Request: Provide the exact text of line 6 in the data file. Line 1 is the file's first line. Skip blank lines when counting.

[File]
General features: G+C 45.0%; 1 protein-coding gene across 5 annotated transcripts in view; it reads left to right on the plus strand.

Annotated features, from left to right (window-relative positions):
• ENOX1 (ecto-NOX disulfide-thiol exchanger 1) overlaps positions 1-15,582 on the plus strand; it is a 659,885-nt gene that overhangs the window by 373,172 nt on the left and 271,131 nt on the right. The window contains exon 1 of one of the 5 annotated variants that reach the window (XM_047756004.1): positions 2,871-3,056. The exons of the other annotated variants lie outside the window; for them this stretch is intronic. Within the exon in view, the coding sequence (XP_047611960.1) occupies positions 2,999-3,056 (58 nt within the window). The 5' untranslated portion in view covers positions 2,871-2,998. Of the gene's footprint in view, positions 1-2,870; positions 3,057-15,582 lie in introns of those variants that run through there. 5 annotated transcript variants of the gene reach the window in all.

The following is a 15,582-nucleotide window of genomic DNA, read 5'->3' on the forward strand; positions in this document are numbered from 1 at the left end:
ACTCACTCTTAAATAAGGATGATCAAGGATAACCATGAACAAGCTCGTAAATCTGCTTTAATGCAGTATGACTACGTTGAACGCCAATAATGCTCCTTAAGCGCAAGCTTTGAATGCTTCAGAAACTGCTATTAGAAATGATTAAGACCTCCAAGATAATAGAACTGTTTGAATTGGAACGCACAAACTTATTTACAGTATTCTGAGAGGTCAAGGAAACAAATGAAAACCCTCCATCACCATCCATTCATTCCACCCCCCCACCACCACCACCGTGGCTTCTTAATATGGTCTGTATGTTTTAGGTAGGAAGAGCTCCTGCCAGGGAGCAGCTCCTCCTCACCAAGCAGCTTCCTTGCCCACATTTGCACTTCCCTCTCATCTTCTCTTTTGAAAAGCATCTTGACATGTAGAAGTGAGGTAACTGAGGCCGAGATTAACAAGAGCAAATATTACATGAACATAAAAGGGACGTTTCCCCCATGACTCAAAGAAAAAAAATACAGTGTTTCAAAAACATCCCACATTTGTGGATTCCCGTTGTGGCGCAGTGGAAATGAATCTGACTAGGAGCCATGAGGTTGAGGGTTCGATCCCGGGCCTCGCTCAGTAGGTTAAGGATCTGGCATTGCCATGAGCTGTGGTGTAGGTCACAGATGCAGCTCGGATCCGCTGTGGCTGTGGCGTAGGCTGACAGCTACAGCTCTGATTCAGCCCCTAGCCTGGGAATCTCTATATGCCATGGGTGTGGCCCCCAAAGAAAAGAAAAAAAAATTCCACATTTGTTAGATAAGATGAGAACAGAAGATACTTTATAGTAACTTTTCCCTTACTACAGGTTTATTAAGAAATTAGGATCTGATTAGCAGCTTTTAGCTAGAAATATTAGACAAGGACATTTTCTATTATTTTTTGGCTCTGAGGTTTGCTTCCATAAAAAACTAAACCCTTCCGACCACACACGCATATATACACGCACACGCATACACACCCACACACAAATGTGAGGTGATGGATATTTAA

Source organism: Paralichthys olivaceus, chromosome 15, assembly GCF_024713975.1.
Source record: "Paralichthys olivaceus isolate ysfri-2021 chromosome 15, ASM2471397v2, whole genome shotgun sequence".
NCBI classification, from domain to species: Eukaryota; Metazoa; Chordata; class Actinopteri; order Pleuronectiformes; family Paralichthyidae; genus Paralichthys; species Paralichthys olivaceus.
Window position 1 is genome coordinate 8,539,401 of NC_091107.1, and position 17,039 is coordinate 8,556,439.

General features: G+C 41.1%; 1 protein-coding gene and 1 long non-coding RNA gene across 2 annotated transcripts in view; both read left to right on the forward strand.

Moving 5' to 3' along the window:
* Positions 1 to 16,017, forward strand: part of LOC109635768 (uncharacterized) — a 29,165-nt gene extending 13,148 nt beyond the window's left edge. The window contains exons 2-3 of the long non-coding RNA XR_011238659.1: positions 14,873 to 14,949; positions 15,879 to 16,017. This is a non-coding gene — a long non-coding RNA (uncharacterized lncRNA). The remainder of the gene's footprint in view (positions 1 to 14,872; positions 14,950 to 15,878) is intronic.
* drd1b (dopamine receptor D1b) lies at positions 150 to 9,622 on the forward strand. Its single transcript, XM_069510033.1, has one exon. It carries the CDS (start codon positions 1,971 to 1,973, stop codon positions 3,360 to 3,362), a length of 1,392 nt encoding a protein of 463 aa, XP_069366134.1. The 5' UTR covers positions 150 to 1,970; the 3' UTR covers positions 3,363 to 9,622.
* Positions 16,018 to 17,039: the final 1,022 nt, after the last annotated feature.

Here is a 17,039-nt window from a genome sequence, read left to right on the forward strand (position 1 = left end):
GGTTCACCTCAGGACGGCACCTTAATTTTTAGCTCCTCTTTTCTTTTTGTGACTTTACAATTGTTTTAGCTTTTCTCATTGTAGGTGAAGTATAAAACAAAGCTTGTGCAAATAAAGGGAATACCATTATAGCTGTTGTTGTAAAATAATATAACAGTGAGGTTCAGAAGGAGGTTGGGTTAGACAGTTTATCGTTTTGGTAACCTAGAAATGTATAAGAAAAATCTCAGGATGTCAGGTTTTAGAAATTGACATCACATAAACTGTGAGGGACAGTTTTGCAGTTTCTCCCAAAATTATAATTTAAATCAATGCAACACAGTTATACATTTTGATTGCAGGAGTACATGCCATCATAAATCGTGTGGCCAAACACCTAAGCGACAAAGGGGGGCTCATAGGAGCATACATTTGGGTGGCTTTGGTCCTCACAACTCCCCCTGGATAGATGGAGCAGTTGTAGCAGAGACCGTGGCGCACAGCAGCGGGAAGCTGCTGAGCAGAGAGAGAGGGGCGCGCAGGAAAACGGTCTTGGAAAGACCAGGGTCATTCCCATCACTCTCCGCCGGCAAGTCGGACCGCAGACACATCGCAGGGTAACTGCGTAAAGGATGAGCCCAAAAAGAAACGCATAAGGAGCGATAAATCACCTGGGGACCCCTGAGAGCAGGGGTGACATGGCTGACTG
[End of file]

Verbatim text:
Source organism: Paralichthys olivaceus, chromosome 15, assembly GCF_024713975.1.